2. In the US, HFCVs are currently confined to California, which currently has 30 fueling stations, with plans to expand to 100 stations by 2020.  However, as reported in this recent New York times article, H2 fuel stations will start appearing in the Northeast between New York and Boston later this year, with several planned for the greater NYC area: https://www.nytimes.com/2017/05/18/automobiles/wheels/first-came-the-hydrogen-cars-now-the-refilling-stations.html?_r=0
  3. In all future hydrogen markets, infrastructure can be a limiting factor because it can be very expensive to build new stations, piping networks, and H2 generation plants to support HFCVs. In a renewable energy future where H2 is produced by water electrolysis driven by energy from wind and solar, a challenge is building this infrastructure that links remote generation sites with lots of solar and wind to densely populated areas where most of the demand will be.  In Australia, where there is ample space, sunlight, and wind, there has been discussion of becoming an “hydrogen exporter”, where domestically generated H2 will be shipped as liquid Hydrogen to various locations around the world in H2 tanker ships like the one shown in the rendering below: https://www.theguardian.com/sustainable-business/2017/may/19/how-australia-can-use-hydrogen-to-export-its-solar-power-around-the-world

Australia and Japan signed a deal in January 2017 to ship liquid hydrogen in bulk from Victoria, in what will be a world first. A pilot project is expected to start in 2020. Supplied artist’s impression of a liquid hydrogen carrier from ship-builder Kawasaki Heavy Industries.

Artist’s rendition of a tanker that will ship liquid H2 from Australia to Japan as a part of a deal between those two countries that will begin a pilot project in 2020. Image source is the above cited article in the Guardian.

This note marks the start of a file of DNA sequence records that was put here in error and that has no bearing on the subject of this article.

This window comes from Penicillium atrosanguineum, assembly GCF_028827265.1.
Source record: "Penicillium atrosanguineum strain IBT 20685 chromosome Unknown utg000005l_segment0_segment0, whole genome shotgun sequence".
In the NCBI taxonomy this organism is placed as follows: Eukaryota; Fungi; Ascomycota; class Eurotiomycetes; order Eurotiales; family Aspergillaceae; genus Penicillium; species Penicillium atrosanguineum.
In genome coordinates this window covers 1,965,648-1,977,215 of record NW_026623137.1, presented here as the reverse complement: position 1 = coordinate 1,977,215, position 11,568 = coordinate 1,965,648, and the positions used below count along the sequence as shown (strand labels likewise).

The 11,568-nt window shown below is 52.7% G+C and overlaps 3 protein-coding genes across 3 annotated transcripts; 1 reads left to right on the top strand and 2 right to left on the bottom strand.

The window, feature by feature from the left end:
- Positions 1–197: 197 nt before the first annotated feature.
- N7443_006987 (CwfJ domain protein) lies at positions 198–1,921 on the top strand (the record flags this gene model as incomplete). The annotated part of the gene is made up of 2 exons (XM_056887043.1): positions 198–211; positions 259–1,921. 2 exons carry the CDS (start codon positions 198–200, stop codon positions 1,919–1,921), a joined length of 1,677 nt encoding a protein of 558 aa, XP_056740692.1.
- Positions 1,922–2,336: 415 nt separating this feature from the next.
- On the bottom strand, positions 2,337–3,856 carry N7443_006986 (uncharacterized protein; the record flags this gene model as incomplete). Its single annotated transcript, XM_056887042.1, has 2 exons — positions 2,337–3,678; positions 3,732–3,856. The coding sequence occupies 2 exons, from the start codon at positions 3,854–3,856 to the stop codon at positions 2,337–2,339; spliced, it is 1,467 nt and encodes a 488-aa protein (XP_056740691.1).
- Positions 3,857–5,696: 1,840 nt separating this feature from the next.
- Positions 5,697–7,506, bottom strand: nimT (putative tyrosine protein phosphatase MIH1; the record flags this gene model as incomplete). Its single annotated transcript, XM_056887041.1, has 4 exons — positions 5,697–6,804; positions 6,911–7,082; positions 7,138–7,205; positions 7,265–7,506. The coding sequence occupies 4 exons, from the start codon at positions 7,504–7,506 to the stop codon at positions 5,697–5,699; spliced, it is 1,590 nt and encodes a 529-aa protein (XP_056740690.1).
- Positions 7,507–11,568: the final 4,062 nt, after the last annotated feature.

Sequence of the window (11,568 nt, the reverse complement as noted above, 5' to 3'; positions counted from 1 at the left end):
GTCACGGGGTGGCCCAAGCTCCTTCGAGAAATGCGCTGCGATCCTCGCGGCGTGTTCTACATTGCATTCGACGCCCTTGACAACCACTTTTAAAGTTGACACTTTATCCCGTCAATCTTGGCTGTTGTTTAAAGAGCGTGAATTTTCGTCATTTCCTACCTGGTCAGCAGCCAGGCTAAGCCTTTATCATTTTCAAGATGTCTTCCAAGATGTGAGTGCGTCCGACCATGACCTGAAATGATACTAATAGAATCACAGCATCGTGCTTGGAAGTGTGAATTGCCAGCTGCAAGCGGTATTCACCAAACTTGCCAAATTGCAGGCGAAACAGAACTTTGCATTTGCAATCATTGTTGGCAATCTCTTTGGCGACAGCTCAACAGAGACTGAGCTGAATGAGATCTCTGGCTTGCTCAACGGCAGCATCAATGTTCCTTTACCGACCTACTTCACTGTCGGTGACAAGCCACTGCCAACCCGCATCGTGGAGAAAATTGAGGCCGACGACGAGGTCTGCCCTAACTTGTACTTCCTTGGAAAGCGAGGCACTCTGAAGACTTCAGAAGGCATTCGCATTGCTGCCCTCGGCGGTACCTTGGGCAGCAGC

More Solar PV Installed in US in 2016 than Any Other Electricity Source


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In a preview of a soon-to-be released annual report from the Solar Energy Industries Association (SEIA) and the GTM research, it has been reported that the electricity generating capacity of solar photovoltaic (PV) installations added to the US electrical grid in 2016 was higher than any other type of electricity generating technology. 39% of all new electricity capacity, equivalent to around 14.6 GW, was added in 2016, a 95% increase from 2015. Together, new solar and wind installations comprised 65% of all new electricity generating capacity in the US, reflecting the fact that the costs of solar PV installations have been cost competitive with traditional sources across much of the US.

As the price of electricity from solar PV continues to drop, this creates a huge opportunity to use electrochemical technologies to convert low-cost, carbon-free electricity into storable chemicals and fuels.


Plot of new electricity generating capacity in the US by year and type of technology. Source: Source: GTM Research / SEIA U.S. Solar Market Insight Report

An Update on H2 Fuel Cell Cars (and Trucks!)


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This recent article gives a nice summary of the state of H2 fuel cell vehicles in the U.S. and around the world with a focus on describing plans by a company out of Utah (Nikola) to develop a nation-wide H2 refueling network for hybrid H2/electric tractor trailers or semis:


You can see a map of the approximate locations of the planned fueling stations here. “Big rigs” are an exciting opportunity for H2 fuel cells because their larger size (fuel tanks) can be leveraged to give them a long range (distance traveled between fueling), and unlike an average private vehicle, it’s more common for a truck to a few well-defined routes. Thus, an early fleet of trucks can get by on fewer fueling stations.  Importantly, an analyst at the Union of Concerned Scientists notes in this  article that although big rigs only make up 7-10% of the vehicles on the road, they consume 25% of the fuel.